MIAMI, Fla. – Tua Tagovailoa said hearing his name called as a first-round pick in the NFL Draft was “a dream come true.”
Dolphins fans seem to agree.
Miami took Tagovailoa with the No. 5 selection Thursday night, betting that the former Alabama star is their quarterback of the future despite questions about his injury history.
Tagovailoa, 22, dislocated his hip in a November game, ending his final college season and hurting his chances of being the top overall pick. He also battled ankle issues before the hip injury.
But the left-handed passer was the target for many Dolphins fans for months, as the “Tank for Tua” mantra took life last season.
Here it is, Dolphins fans: the moment you’ve waited years for. pic.twitter.com/UBMLZitPlI— Clay Ferraro (@ClayWPLG) April 24, 2020
Doctors cleared Tagovailoa (pronounced Tongue-OH-vai-LO-uh) to run and begin football activities last month, and he said he’ll be ready to go.
“I think what makes me confident in the aspect of me being able to play would be what the doctors have told me,” Tagovailoa said Thursday night after being picked. “As far as rehab, as far as the medical rechecks, I’ve checked off all the boxes, so that’s what I’ve been really standing on and that’s kind of what I’ve been going with. That’s why I would say I’ve been really encouraged to say that I’m able to play if need be; but I think the biggest thing for me right now is just being able to take it in, soak it in, enjoy it with my family and get to work.”
The Dolphins used their second pick of the first round on someone to help keep Tagovailoa healthy, taking offensive tackle Austin Jackson at No. 18. Jackson is a 6-foot-5, 322-pound junior from Southern California.
Then the Dolphins traded back from No. 26 to No. 30 and selected Noah Igbinoghene (pronounced IG-bin-OG-gah-nee), an athletic cornerback from Auburn.
Green Bay swapped with Miami to move up and pick Utah State quarterback Jordan Love at No. 26. The Dolphins received an extra fourth-round pick (136th overall) in that exchange.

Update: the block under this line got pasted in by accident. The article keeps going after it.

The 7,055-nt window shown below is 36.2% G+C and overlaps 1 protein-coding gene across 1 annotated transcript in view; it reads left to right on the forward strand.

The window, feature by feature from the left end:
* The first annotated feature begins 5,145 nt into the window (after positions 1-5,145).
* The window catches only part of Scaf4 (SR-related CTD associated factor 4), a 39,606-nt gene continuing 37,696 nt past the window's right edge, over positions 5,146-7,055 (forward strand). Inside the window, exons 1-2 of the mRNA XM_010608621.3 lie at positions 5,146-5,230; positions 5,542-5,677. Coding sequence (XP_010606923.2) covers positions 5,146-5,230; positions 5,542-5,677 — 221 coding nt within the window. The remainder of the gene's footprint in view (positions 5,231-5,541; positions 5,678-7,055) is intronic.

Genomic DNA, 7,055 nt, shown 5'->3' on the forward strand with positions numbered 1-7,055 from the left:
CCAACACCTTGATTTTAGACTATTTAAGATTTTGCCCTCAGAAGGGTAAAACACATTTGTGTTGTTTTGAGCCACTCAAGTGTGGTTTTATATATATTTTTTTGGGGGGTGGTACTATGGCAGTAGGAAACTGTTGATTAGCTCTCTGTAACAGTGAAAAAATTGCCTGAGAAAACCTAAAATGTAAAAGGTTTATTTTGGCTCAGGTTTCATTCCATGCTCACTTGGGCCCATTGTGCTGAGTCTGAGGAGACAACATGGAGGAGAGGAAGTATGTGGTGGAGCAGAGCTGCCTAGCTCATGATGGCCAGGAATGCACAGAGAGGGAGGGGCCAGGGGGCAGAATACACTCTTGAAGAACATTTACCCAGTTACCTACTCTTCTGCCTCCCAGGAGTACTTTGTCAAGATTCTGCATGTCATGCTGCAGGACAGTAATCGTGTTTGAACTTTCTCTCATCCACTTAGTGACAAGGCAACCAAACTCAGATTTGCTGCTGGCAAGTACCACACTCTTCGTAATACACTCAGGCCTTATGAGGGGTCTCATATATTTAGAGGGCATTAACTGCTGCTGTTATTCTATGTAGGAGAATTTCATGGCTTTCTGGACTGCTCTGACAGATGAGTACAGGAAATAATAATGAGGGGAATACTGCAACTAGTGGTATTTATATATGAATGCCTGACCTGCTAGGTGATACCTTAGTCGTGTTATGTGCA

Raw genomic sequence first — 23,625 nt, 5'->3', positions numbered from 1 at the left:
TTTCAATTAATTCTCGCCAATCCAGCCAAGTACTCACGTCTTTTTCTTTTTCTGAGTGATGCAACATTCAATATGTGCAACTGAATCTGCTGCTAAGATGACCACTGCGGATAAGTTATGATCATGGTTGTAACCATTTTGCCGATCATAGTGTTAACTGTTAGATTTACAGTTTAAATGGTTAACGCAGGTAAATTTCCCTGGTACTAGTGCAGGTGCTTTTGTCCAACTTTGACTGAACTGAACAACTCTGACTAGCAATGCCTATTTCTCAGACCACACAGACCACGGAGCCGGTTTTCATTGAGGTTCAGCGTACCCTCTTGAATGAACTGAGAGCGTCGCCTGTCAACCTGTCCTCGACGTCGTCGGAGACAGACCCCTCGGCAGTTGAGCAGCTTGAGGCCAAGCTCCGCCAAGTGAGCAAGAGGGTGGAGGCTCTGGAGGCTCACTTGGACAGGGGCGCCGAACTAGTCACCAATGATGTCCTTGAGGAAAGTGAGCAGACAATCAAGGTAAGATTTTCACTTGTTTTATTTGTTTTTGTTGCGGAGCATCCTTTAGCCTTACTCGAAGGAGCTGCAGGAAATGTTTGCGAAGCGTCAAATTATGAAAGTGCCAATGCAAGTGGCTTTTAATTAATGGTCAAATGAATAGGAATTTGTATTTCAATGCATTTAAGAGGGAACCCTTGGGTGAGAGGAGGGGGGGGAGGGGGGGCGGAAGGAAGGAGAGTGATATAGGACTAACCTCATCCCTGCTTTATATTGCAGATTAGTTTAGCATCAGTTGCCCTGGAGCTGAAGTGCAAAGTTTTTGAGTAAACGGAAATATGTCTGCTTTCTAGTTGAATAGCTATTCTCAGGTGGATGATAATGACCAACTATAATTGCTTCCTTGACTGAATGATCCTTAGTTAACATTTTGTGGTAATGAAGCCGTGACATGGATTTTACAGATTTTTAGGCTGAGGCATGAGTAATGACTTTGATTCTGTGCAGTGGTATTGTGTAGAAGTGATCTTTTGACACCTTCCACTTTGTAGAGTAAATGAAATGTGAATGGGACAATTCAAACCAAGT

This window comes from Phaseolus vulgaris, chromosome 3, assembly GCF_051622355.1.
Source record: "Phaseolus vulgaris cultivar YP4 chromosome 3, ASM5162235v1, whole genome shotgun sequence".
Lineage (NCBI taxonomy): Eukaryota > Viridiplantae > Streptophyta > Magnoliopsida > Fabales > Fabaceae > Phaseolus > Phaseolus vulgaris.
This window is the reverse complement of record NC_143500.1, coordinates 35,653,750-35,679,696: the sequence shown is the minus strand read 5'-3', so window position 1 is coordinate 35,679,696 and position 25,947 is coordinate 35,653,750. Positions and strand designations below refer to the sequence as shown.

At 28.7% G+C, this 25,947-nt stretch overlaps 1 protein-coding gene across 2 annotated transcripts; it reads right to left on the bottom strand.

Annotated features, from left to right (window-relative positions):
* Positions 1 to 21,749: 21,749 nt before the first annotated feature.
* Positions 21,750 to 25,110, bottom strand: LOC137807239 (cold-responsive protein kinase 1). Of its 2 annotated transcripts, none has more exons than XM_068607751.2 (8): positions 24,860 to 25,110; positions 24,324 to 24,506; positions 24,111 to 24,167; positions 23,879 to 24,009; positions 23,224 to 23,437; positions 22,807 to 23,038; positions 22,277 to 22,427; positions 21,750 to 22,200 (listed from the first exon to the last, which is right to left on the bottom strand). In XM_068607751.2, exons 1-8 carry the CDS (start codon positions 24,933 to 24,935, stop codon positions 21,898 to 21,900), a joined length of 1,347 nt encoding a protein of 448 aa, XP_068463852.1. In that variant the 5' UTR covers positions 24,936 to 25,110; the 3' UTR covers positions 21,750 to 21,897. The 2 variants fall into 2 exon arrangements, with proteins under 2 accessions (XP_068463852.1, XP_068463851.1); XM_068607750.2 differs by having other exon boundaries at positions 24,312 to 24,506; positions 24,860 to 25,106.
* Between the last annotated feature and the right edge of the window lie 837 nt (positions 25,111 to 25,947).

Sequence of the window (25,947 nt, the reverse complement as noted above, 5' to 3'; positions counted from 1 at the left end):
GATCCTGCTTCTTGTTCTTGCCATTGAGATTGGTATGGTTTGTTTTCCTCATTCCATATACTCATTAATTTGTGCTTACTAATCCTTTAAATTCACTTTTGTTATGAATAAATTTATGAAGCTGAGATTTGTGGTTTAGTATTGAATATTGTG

The Dolphins have 12 more picks when the draft resumes on Local 10 Friday at 7 p.m. for Rounds 2-3, and Saturday at noon for Rounds 4-7.
Dolphins fans hope Tagovailoa can take the team to success not seen since Dan Marino was under center. Tua wore that familiar No. 13 at Alabama but says he’s OK not wearing it in Miami, where it belonged to Marino.
“For me, I’m not too worried about what number I have. I understand number 13 is retired and it should be. Dan Marino, he — he’s the GOAT,” Tagovailoa said. “He’s like the mayor out there, and I have much respect for him. Whatever number I’m given by that organization if it’s 7, 8, 9 — I’ll wear it. It doesn’t matter.”
Tua Tagovailoa calls getting picked by the Dolphins, “a dream come true.” pic.twitter.com/wB2HKTki4Q— Will Manso (@WillManso) April 24, 2020
Tagovailoa burst onto the scene when, as a freshman, he replaced Jalen Hurts in the second half of the national championship game in 2018 to lead Alabama to a comeback win over Georgia.
He went on to be the SEC Offensive Player of the Year and a second-team All-American as a sophomore when he passed for 3,966 yards, 43 touchdowns and six interceptions.
In his injury-shortened junior season, he threw for 2,840 yards, 33 TDs, three INTs in nine starts.
The Dolphins’ decision-makers said they were comfortable with Tagovailoa’s medical information.